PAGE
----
The description for sounds the same as except that does not have any description yet. Here is the current description for :

Activities to break into computer(s) or technology systems without authorized access and making them do things they were not originally designed to do.

Perhaps should be a synonym for ?

OR

Perhaps should have its description updated and a retag effort should be taken to reassign questions improperly tagged as ?


The community does not have good agreement on what these words mean.

There is also which has a very different description but is often used on questions that involve computer security:

A hack is an inelegant or incomplete solution to a problem.

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As I understand it that is actually cracking, whereas hacking is making devices you own work differently from how the manufacturer intended. As such the descriptions seems the wrong way round –  Richard Tingle Oct 29 '13 at 17:10
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They are not the same thing at all, and certainly should not be synonyms. –  Servy Oct 29 '13 at 17:10
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@Servy: I agree, but it sounds like the tag description for hacking should be changed. –  David Robinson Oct 29 '13 at 17:13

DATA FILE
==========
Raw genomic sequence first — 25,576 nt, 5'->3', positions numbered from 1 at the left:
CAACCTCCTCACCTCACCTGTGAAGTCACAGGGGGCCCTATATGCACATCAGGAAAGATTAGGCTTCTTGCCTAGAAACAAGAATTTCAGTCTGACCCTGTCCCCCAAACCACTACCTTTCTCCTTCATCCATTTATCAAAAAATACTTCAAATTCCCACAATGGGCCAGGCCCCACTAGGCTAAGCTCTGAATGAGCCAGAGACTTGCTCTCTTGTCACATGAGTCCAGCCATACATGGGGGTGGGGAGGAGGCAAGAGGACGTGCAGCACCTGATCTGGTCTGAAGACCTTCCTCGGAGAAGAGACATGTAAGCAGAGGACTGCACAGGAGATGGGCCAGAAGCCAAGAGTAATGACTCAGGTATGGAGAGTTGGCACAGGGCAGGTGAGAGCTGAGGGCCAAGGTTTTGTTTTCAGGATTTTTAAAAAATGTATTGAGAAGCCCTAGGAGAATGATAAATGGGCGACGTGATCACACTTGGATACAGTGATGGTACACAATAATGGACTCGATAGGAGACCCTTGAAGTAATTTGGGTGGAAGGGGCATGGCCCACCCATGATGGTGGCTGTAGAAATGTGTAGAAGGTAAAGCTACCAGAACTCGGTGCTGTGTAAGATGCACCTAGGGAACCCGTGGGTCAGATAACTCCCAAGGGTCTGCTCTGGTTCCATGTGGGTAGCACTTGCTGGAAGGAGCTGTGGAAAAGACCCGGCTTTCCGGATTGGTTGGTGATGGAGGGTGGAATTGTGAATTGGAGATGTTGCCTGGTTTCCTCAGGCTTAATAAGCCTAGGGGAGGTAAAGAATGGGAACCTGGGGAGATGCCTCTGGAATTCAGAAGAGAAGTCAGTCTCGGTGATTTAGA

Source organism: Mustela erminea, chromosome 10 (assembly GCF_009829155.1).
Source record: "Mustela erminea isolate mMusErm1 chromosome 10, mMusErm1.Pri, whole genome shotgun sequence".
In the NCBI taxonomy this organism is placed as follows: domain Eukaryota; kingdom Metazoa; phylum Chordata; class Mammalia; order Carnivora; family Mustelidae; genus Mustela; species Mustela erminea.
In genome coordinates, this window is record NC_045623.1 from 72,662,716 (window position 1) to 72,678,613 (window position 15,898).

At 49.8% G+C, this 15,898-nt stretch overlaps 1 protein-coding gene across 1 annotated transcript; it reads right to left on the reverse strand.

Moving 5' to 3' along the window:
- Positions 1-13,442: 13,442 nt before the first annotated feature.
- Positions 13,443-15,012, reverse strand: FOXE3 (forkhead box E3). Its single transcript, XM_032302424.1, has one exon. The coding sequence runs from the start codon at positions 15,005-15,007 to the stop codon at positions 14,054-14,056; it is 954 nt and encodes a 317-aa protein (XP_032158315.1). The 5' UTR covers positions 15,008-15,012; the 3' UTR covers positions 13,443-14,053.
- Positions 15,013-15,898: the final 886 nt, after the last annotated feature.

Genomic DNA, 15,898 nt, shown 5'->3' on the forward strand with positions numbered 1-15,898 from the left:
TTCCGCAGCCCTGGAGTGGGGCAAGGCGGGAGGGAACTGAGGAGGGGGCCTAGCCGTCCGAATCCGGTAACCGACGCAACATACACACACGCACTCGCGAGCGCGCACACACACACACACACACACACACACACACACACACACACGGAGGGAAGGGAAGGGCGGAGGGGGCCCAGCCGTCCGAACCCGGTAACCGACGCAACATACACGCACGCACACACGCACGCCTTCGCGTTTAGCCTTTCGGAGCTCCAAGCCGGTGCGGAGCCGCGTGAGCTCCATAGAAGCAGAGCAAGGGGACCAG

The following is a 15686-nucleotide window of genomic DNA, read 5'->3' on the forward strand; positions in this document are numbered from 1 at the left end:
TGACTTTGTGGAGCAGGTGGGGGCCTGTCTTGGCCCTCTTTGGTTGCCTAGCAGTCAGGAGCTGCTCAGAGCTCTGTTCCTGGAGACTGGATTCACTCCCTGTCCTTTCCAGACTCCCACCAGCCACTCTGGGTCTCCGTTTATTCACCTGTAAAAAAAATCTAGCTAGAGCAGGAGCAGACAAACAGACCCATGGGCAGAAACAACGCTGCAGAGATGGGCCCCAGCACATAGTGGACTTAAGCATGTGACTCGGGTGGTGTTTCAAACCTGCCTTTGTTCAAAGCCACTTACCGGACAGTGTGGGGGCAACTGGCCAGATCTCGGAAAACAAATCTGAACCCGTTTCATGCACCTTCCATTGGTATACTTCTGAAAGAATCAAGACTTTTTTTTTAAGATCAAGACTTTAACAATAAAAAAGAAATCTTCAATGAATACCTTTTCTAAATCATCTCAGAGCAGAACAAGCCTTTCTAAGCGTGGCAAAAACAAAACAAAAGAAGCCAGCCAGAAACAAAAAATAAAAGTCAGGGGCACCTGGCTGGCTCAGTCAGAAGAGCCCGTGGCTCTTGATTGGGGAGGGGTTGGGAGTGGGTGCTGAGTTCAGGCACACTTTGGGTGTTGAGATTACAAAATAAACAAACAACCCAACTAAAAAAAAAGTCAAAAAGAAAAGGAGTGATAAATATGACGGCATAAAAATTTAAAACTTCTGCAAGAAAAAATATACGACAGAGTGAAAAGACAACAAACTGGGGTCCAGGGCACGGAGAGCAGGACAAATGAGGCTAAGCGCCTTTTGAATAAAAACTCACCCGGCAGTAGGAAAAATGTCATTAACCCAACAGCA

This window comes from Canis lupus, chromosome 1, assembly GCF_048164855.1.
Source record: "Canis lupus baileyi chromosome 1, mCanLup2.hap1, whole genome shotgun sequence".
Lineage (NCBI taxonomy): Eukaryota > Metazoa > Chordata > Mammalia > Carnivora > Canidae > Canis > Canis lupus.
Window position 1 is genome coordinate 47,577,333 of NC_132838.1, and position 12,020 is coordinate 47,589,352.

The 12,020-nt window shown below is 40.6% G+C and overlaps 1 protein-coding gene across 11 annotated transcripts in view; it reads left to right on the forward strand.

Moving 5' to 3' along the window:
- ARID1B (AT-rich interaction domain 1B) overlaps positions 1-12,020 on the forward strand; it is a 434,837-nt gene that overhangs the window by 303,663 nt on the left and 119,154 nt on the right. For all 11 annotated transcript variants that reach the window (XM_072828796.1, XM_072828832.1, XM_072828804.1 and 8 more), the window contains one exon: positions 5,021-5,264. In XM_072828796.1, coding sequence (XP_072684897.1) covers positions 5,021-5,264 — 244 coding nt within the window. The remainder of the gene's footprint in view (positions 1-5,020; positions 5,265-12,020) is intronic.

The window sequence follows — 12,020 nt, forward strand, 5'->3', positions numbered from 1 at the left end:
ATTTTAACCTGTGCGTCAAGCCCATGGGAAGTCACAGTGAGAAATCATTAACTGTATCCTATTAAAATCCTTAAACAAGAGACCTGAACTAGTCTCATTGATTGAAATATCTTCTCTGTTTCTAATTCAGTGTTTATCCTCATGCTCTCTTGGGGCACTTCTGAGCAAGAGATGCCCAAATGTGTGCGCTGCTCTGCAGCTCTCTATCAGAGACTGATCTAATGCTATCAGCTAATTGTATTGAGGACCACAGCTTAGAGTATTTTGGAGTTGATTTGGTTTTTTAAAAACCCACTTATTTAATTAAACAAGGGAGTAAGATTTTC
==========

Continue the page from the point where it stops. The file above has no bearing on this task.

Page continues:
I did not write the description for hacking. I do not appreciate the downvotes. If you disagree then vote on the answers that disagree. –  Kevin Panko Oct 29 '13 at 17:41
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@KevinPanko: Downvotes on meta mean disagreement with you, not that it is a bad post. –  Linuxios Oct 29 '13 at 17:44
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Personally I think this post has brought up an important error in a tag wiki so it's a good thing (synonym suggestion asside) –  Richard Tingle Oct 29 '13 at 18:04
    
What's the point of hacking and cracking? If someone tags it [cracking], we can ban them? –  Cole Johnson Oct 29 '13 at 19:44
    
A lot of the good questions in these tags belong in security, but not all of them. Looking through hacking sorted by votes, the top questions there are mostly not RFC 1392 compliant (they are not "true" hacking). Not until this question stackoverflow.com/questions/3270281/… do I see a question that is "correctly" tagged as hacking. –  Kevin Panko Oct 29 '13 at 19:55
    
This question stackoverflow.com/questions/40853/… is both security and hacking and is a "good" question. See also white-hat. –  Kevin Panko Oct 29 '13 at 19:58
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@Cole it is true, by never talking about security holes you prevent their existence –  Richard Tingle Oct 29 '13 at 20:28
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This is a hacker. And this is a cracker. Not synonyms at all. –  michaelb958 Oct 29 '13 at 20:54

4 Answers 4

up vote 18 down vote accepted

I think we should keep these separate.

Cracking - Activities to break into computer(s) or technology systems without authorized access.